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Books, as displayed in the FIKA Cafe, Toronto, Canada
Patrick Tomasso

Podcasting Outlook 2024: A Historical View

· By Marshall Poe · 2.9 minutes to read

Marshall Poe, PhD - the historian and editor behind the New Books Network - writes for Podnews…

I’ve been in the podcasting business since 2007. In that time, I’ve seen three periods. The “DIY Period” when podcasting was something non-media types like me (then a history professor) started podcasts out of passion. Second, the “Gold Rush” period that probably began with Serial (2014) but really came into its own in 2019 when money began to pour into podcasting. And, third, the “Return to Earth” period (beginning 2023) as both DIYers and big media companies began to understand the (harsh) realities of the podcasting business. Those realities include for DIYers that you probably can’t build a big audience no matter how good your podcast is and for big media companies that you can’t make hits, so don’t spend fortunes on them.

As a historian, I can tell you that we’ve seen all this before on the Internet. Take webpages in the 1990s. Soon everyone had one (“Hello world! This is my webpage!”); some people tried to make money with them; money poured in and was lost; and then everyone came back down to Earth and we got the modern webpage Internet where you visit about 5 sites regularly. Or take blogs circa 2000. Soon your uncle had one (he had something important to say); some folks tried to make money from them; money poured in and was lost, and then—that’s right—everyone came back down to Earth and we got various ad-funded “news” services that are more or less big blogs run by journalists.

What can we learn from these earlier DIY-boom-bust cycles? The first lesson is an old one, older than the Internet: it’s hard to make money in media. Ask anyone in the publishing industry. Doesn’t matter what they publish—books, newspapers, magazines, films, video, poetry chapbooks—you name it. All of these people will tell you they are tough businesses. Why? Because—particularly in the age of the Internet—the “barriers to entry” are historically low—and the public is very fickle. You—yes, you!—can reach the masses with your “content.” Won’t cost much, so why not? But, as you quickly discover, you can reach the masses, but the masses won’t reach back. Your content is “available” to everyone, it’s just that nobody can find it and, even if they did, they probably won’t want it.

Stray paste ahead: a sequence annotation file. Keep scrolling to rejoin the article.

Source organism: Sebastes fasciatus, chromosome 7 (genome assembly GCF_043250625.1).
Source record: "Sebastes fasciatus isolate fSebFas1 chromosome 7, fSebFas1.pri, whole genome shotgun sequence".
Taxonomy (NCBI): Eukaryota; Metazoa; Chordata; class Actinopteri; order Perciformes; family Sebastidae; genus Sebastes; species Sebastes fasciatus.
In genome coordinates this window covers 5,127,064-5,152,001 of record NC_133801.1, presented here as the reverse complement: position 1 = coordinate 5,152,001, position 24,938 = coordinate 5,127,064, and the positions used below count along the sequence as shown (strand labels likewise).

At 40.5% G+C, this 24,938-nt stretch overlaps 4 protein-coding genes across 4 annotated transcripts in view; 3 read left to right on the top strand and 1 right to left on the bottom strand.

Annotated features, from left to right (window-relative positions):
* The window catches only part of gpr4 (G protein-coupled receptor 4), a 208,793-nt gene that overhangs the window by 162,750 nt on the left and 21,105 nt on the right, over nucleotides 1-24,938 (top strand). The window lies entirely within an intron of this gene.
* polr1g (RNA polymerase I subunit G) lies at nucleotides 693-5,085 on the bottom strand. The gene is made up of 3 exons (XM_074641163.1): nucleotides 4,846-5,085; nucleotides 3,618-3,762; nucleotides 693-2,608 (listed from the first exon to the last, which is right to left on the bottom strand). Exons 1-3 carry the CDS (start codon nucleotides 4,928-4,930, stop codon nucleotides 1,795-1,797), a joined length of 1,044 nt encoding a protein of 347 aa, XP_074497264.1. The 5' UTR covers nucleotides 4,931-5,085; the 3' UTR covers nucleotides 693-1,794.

All of this is rather dispiriting for those of us who make a living publishing on the Internet, and particularly those of us who publish podcasts for a living. And indeed, the outlook for 2024 is not particularly good, but it’s not all bad. History tells me that there are three ways to have a good year as a podcaster in 2024.

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The first is join a winning team. The big, established media brands with solid, multi-stream revenue will buy successful podcasts. Why wouldn’t they? They can’t make hits, so it’s easier just to shell out for the winners. You might be a winner.

The second is to become leaner. You don’t need to be bought by the NYT to make money; you just need to be profitable. Many cheaply produced “always on” podcasts are profitable, if not very. If you can get your production costs down and ad/subscription revenue doesn’t crater, you, too, can become profitable and therefore sustainable.

The third is to get really, really lucky. Who knows? Maybe you have the next “Serial” or maybe you are the next Joe Rogan. The odds are against you—really, really against you—but you can try. After all, your chances of winning the lottery are low, but somebody always wins. Might be you.

Of course, if you are not producing your podcast in the hopes of making a living, then you are already a success as I’m sure your listeners will tell you. Congratulations, you’ve done something wonderful.

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New Books Network
Marshall Poe
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Marshall PoeMarshall Poe, Ph.D., is a historian and the editor of the New Books Network, an online collection of podcast interviews with a wide range of non-fiction authors. He has taught Russian, European, Eurasian and World history at various universities including Harvard, Columbia, University of Iowa, and the University of Massachusetts Amherst. He has also taught courses on new media and online collaboration.

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